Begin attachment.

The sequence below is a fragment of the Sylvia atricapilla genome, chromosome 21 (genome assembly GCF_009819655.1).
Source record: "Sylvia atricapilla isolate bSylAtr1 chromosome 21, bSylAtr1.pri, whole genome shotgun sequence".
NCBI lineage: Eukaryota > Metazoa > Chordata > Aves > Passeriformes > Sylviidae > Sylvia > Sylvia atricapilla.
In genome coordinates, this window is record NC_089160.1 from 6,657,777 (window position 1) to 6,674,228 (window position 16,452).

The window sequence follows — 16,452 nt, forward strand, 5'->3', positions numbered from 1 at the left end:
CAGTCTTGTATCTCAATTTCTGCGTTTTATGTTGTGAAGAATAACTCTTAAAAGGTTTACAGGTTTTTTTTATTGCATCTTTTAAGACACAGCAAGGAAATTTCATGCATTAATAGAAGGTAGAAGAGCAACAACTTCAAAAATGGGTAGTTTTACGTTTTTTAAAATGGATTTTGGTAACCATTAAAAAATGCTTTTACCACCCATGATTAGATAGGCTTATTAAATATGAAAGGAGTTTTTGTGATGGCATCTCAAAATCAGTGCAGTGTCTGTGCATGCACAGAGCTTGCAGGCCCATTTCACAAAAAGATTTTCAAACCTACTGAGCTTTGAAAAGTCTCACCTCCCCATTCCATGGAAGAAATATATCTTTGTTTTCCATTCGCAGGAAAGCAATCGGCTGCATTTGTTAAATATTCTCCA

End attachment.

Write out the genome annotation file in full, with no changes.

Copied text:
The sequence below is a fragment of the Sylvia atricapilla genome, chromosome 21 (genome assembly GCF_009819655.1).
Source record: "Sylvia atricapilla isolate bSylAtr1 chromosome 21, bSylAtr1.pri, whole genome shotgun sequence".
NCBI lineage: Eukaryota > Metazoa > Chordata > Aves > Passeriformes > Sylviidae > Sylvia > Sylvia atricapilla.
In genome coordinates, this window is record NC_089160.1 from 6,657,777 (window position 1) to 6,674,228 (window position 16,452).

The window sequence follows — 16,452 nt, forward strand, 5'->3', positions numbered from 1 at the left end:
CAGTCTTGTATCTCAATTTCTGCGTTTTATGTTGTGAAGAATAACTCTTAAAAGGTTTACAGGTTTTTTTTATTGCATCTTTTAAGACACAGCAAGGAAATTTCATGCATTAATAGAAGGTAGAAGAGCAACAACTTCAAAAATGGGTAGTTTTACGTTTTTTAAAATGGATTTTGGTAACCATTAAAAAATGCTTTTACCACCCATGATTAGATAGGCTTATTAAATATGAAAGGAGTTTTTGTGATGGCATCTCAAAATCAGTGCAGTGTCTGTGCATGCACAGAGCTTGCAGGCCCATTTCACAAAAAGATTTTCAAACCTACTGAGCTTTGAAAAGTCTCACCTCCCCATTCCATGGAAGAAATATATCTTTGTTTTCCATTCGCAGGAAAGCAATCGGCTGCATTTGTTAAATATTCTCCA